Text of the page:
Enter baby. Who does not like to wait in line for anything. Who does not meet the minimum height requirements by a long shot but would probably love all the mountains as much as I do. But who is also equally entertained by climbing on benches and making faces at her daddy to trick him into giving her popcorn. (She is spoiled though, so there is not a lot of tricking that needs to happen.)  The park opened at 9 and we were safely and happily inside by 9:30. We headed directly to Tomorrowland so Shelby and I could get in line for Space Mountain. We’d use the wait in line time to develop a plan for maximum coaster time and baby enjoyment and the Magic of the Magic Kingdom would rain upon us in all its super parenting glory.

Or Not.

By 9:30, the wait time for Space Mountain was already 2 hours. how is that even possible???? So we headed over to the terminals set up 500 feet away to load our tickets with fast passes which is when I discovered the fastpass system is completely different than it was 3 years ago AKA the last time I was at Disney World. All fast passes are loaded into the terminals, so you can fastpass any Magic Kingdom ride from the terminals in Tomorrowland unlike before when you had to actually go to the ride you wanted to fastpass. Feelings and opinions and GRRRRRR. Blah, long story short, there were no more fastpass times available for Space Mountain. THE PARK CLOSED AT 11PM. 30 MINUTES INTO THE DAY THERE WAS NO POSSIBLE WAY WE WERE GOING TO SPEND LESS THAN 2 HOURS IN LINE. I mean I like coasters, but not that much.

Once our idea of our day at the Magic Kingdom exploded we had to recalibrate. Let go of preconceived and formerly experienced Magic Kingdom of our Youth and focus on Newly Experiencing Magic Kingdom for our Youngin. We were reluctant to believe it, but we ended up having a really nice time. We just sauntered around like old people. Went into that door because Hannah could and it was only 20 minutes until the next showing. Nevermind it was probably boring and awful cuz Hannah could go in and it was only a 20 minute wait (spoiler alert. We were at the Magic Kingdom. Nothing is boring and awful.) Then we’d saddle up and keep cruising around the park. “Are you feeling a little hungry?” “I could eat a thing.” “OK, let’s see what they have at this place we are conveniently standing outside of.” “Nah.” “OK, let’s grab a bag of popcorn at the cart right there and keep sauntering along.” “Yeah.” “Country Bear Jamboree in 10 minutes. Wanna?” “Sure.” And so on and so forth.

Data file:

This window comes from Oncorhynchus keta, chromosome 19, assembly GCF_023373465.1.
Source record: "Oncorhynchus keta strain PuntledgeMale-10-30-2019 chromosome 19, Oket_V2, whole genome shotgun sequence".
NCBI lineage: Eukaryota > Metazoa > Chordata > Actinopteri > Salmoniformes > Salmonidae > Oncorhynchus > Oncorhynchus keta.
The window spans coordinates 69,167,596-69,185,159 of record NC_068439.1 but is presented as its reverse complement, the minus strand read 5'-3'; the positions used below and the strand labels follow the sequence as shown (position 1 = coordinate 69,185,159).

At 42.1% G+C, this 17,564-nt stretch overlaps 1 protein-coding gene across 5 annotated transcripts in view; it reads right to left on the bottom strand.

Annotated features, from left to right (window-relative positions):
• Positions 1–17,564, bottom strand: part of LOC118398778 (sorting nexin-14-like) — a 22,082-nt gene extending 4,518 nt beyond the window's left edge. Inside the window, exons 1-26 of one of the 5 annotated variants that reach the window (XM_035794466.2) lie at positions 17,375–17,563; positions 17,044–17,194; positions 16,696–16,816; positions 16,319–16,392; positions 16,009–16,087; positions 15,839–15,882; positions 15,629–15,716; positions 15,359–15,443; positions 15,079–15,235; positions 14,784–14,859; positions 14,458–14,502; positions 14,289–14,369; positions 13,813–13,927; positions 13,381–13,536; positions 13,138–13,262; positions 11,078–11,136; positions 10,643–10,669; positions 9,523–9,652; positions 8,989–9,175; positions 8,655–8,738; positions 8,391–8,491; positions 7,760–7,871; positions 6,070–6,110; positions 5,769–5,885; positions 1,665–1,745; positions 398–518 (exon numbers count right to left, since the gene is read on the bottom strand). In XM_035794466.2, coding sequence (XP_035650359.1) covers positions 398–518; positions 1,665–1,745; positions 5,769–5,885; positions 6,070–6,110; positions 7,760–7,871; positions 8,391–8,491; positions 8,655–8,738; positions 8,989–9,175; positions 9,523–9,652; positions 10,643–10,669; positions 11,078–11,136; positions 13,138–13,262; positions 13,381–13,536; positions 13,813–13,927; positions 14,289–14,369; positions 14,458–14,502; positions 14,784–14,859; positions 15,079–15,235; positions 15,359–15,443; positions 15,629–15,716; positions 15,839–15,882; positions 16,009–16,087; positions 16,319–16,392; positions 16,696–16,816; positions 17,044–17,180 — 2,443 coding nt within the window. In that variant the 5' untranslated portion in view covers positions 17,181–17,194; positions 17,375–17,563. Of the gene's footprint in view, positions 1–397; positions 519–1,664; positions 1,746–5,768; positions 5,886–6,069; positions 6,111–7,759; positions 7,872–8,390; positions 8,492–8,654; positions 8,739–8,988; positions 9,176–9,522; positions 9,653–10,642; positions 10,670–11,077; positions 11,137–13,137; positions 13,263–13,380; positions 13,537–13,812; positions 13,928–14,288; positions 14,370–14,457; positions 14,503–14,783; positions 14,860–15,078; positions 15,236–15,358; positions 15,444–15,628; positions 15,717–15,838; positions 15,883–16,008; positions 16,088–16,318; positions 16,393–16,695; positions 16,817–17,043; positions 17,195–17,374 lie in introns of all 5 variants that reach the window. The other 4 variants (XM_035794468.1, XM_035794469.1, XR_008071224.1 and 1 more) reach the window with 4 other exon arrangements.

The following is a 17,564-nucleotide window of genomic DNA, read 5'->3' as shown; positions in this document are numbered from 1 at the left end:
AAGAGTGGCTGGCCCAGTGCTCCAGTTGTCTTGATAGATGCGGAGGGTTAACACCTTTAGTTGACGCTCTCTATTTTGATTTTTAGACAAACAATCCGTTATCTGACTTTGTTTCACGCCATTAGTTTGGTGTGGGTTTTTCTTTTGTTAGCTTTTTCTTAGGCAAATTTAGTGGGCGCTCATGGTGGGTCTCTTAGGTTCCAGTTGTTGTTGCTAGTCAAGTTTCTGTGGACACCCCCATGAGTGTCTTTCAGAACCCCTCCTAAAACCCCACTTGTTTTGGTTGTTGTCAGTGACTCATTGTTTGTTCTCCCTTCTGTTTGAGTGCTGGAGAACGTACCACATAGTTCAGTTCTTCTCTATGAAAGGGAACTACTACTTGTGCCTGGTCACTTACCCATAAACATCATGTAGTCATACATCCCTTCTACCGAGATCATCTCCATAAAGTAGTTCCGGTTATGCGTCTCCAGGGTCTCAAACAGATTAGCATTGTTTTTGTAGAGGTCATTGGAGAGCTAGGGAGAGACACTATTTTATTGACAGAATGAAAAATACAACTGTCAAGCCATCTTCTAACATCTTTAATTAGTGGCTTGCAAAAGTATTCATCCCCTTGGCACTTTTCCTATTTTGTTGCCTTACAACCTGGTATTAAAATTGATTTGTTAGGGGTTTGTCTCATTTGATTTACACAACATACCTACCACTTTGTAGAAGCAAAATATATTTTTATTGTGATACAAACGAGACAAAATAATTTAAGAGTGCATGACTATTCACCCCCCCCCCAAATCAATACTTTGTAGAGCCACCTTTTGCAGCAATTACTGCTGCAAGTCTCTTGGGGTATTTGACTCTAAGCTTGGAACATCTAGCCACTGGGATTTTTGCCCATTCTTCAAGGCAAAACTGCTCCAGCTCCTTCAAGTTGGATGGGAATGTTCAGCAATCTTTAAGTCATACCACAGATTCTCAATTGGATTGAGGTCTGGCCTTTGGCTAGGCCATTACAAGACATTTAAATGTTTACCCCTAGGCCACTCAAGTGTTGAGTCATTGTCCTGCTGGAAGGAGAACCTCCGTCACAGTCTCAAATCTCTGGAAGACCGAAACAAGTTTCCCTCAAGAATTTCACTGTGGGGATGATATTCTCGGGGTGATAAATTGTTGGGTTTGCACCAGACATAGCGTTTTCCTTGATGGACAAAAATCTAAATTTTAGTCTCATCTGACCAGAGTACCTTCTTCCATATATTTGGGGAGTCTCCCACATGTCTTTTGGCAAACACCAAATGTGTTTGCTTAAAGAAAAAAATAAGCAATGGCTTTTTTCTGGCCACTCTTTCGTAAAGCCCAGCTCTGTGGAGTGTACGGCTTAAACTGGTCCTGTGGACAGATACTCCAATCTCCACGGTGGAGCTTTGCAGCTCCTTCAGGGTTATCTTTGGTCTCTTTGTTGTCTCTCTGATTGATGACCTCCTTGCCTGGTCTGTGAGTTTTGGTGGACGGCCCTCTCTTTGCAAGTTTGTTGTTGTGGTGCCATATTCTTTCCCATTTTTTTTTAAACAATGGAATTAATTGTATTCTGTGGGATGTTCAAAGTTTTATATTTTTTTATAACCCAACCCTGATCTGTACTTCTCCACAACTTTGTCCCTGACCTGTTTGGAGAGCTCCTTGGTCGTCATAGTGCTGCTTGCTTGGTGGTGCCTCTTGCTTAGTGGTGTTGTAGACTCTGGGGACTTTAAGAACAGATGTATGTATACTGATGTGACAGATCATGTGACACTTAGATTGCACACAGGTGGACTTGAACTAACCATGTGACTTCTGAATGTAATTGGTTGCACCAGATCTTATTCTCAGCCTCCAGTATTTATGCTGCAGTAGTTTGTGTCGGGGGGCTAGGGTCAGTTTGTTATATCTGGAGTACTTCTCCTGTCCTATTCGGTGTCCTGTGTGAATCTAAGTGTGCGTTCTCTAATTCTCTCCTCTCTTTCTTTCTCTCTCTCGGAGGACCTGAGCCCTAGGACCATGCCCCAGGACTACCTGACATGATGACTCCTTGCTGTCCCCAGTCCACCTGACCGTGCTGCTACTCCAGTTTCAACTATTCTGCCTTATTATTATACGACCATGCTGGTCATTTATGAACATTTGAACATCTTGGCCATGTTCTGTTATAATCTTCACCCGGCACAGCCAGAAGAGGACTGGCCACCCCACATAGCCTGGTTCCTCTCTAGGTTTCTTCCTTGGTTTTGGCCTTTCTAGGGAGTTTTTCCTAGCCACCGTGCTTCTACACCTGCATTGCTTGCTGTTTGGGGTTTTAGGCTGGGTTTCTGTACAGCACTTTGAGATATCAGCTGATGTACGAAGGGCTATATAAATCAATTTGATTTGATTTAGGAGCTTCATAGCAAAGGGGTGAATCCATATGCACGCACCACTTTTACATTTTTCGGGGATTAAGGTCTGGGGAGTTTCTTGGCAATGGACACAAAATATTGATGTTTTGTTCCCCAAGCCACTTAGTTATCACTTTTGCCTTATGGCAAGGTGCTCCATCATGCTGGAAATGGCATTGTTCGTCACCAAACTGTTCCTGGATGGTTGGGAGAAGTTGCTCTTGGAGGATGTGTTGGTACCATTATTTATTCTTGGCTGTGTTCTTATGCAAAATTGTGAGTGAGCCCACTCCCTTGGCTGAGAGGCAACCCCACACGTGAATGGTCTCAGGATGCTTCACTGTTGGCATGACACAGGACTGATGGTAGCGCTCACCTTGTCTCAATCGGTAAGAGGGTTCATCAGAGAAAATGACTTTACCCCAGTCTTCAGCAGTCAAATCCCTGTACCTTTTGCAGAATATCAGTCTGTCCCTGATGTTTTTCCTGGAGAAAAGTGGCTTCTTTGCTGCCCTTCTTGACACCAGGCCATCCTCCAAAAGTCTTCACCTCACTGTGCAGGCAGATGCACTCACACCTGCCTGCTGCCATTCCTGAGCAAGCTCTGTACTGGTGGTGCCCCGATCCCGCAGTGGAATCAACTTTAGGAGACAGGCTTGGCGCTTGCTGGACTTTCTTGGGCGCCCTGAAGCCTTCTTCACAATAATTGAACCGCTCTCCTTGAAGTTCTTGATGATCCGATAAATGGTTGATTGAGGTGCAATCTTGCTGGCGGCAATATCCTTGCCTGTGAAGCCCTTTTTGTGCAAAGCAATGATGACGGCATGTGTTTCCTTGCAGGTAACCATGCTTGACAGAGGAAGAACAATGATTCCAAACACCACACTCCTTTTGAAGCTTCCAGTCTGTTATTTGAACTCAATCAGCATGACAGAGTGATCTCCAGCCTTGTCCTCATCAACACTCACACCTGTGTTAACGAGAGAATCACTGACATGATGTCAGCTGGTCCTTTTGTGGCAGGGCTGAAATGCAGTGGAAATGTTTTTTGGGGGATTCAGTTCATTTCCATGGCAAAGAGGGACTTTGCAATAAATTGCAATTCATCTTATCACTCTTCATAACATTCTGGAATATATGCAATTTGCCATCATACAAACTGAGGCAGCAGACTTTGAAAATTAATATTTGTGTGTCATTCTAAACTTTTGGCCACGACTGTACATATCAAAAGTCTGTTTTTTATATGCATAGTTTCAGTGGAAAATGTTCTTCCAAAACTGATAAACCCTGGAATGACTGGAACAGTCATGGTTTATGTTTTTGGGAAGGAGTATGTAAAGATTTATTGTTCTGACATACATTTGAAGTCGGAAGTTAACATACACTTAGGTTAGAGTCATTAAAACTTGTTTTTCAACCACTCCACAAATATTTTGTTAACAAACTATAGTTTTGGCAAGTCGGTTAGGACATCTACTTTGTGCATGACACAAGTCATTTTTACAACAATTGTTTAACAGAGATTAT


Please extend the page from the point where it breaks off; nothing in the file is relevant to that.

It was relaxing. It was surprisingly eventful. Hannah got to ride several rides and see lots of shows. She got to meet Goofy and Donald. She was terribly excited the whole time we stood in line, pointing and giggling. She just in general seemed to be real into the idea of meeting a giant dog (?) and her current favorite word “Duck”. But as soon as it was our turn she was all “Nope. Where’s dad? Must clutch Dad’s leg! Where’s dad?! Giant DOG THING IS PLAYING PEEK-A-BOO!!! DOES NOT COMPUTE!!! DAAAAAAAAAAAAAAAAAAAAAAAAAAAAAA.”

We rode the ferry and the monorail. We walked more than 16,000 steps. We had dinner at Epcot and got to watch the fireworks from the warmth of the restaurant window. Hannah got some souvenirs. Everyone was well tired and felt pretty good about the day’s accomplishments. I snapped a very cute pic of Hannah’s silhouette on our way home.


It was magical.

We Interrupt This Program

To talk about my hair. What the ever lovin GRAY!?

I decided to be a big bad grown up recently. Do a thing I have never really done before in my whole grown up life. I went to a hair salon and dyed my hair. I mean, I only sorta went adult about it. I did go to Aveda and paid very little to have a student dye my hair but shut-up. Baby steps.